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When Karl Rove talks, people listen

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Only four men alive have captained successful presidential campaigns: Ed Rollins (Ronald Reagan, 1984), James Carville (both Bill Clinton campaigns), Karl Rove (George W. Bush‘s double) and the wily David Axelrod, now ensconced at the University of Chicago.

(If you are trying to think who ran Bush 41’s 1988 campaign, it was the late, much-missed Lee Atwater. Reagan’s 1980 campaign was piloted by William Casey, far more famous for his tenure at the CIA than for masterminding the success of the campaign of the man who defeated the Soviet Union.)

Rollins’ star has fallen far and fast, and few seek out his advice now, especially after his having turned on his past two employers, Michele Bachmann and Mike Huckabee, with stunning speed and ferocity. Carville works the circuit along with his wife Mary Matalin, who together are easily the most entertaining, informative platform speakers in America. Axelrod is building the University of Chicago’s Institute of Politics into the equal of its far less balanced Harvard counterpart. (Rick Santorum told me a week ago about the splendid reception he had been given by students and staff at the institute when journeying there to promote his new book Blue Collar Conservatives.)

Rove never retires, never recedes into the background, but floats over GOP world like the Death Star. And with good reason: He knows of which he speaks, he speaks candidly, carries a political death ray called “funder loyalty” and he has won — twice. When Rove speaks, the GOP ought to listen, no matter how much what he says angers some or all of the constituencies that make up the party. Not necessarily always or even often follow, but at least listen. Very closely.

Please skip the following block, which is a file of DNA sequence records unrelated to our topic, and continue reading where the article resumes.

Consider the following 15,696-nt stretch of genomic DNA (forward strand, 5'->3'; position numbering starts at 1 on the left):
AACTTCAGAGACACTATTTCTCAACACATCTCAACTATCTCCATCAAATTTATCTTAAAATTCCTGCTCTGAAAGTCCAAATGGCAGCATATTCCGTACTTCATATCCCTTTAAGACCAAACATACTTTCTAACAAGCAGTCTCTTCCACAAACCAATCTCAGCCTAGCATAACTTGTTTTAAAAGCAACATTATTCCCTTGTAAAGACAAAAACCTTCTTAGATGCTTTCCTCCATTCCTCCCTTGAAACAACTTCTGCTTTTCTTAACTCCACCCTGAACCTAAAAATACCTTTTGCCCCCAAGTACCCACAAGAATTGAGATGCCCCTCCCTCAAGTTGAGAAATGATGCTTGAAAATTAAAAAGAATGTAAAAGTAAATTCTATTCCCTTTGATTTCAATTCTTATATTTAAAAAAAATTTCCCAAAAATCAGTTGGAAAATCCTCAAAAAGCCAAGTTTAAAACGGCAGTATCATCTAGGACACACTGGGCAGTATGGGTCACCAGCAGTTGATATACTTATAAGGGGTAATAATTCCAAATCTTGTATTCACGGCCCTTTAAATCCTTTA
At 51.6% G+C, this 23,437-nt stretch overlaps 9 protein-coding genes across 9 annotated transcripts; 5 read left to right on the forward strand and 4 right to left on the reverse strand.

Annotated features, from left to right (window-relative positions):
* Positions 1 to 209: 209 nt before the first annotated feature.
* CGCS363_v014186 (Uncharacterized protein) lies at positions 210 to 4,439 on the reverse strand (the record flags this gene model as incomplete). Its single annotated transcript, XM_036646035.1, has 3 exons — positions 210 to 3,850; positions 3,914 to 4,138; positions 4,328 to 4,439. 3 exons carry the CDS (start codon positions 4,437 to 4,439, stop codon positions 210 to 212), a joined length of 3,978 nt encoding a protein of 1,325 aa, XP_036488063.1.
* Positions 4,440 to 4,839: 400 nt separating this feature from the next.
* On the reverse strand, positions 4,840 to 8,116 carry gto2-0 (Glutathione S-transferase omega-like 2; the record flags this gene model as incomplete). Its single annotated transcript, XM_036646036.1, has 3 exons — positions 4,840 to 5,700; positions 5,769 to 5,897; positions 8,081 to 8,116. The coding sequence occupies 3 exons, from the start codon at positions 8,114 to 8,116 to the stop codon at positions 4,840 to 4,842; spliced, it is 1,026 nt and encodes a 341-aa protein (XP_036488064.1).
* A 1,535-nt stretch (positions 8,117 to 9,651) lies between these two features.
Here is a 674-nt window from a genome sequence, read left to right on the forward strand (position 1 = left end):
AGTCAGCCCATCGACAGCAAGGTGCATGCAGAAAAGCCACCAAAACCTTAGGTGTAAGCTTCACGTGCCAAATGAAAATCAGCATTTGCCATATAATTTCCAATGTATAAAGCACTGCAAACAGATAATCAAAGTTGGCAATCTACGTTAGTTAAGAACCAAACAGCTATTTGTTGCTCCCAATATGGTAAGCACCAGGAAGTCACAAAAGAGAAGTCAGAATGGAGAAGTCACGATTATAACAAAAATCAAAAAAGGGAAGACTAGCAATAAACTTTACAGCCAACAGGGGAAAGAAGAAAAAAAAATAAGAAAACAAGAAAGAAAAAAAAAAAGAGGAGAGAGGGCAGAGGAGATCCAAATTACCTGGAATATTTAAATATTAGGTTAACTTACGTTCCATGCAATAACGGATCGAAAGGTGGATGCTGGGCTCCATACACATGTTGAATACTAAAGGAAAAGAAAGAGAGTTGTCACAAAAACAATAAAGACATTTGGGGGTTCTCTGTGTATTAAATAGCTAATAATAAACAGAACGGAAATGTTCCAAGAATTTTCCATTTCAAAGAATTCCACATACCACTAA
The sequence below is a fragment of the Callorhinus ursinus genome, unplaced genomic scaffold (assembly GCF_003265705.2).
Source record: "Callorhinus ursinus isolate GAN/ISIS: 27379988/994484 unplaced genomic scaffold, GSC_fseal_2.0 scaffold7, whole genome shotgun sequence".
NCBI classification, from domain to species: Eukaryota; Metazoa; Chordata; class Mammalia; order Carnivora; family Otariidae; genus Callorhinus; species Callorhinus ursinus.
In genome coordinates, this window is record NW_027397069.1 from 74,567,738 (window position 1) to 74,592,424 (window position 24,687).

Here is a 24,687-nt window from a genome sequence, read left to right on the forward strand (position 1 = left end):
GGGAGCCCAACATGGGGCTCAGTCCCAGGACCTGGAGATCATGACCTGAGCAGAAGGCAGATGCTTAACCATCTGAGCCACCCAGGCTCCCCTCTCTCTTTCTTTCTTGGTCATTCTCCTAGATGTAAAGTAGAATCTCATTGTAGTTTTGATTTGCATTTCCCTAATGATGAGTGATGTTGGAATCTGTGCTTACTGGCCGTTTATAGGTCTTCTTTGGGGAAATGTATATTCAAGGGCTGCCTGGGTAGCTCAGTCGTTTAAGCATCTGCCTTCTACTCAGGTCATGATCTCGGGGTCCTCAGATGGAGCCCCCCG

Thus when I hosted Rove for an hour on Friday’s radio show (the audio and transcript are posted at, Rove’s comments generated stories across many different platforms and for many different reasons.

The Los Angeles Times and Sacramento Bee zoomed in on Rove’s thrashing of Minuteman-turned-state senator-turned-would-be California GOP governor Tim Donnelly. Rove warned of the dire impact a Donnelly nomination could have.

Others focused on Rove’s defense of his comments regarding Hillary Clinton and her age, his takedown of Jay Carney for hypocrisy on the subject and his assessment of some in the commentariat’s effort to take him off the public stage. There is much and more there.

The point is that when Rove talks, people listen, even if they hate what they hear and don’t much like the messenger. The same is true for me and many other conservatives regarding Axelrod. (It is one of my ambitions for this summer to get President Obama‘s key guy to talk politics on air.) Guys who have won the big game get to talk about other campaigns with a credibility that no one else has. No one.

The meat of my long chat with Rove was about the 2014 map: the key governors’ races and the 14 vulnerable seats up for grabs currently held by Democrats. Rove of course provides caveats but the picture is very good for the GOP. Very good. If they don’t nominate any loose cannons, stay focused, funded and disciplined, the country will be in much better hands come January of 2015.

Read or listen to the conversation. Pay especially close attention to what Rove says about Ohio Gov. John Kasich, who is surging towards a decisive win in a key swing state. (The state which should host the GOP convention, BTW, in Cleveland, of course, the new home of Johnny Football.)

Send the Rove link to your pals. Tell them to study up. If you have done it, you can brag how it ought to be done. Remember that when the Left attacks Rove. They’d rather see him on injured reserve than on the field.


Column originally appeared on


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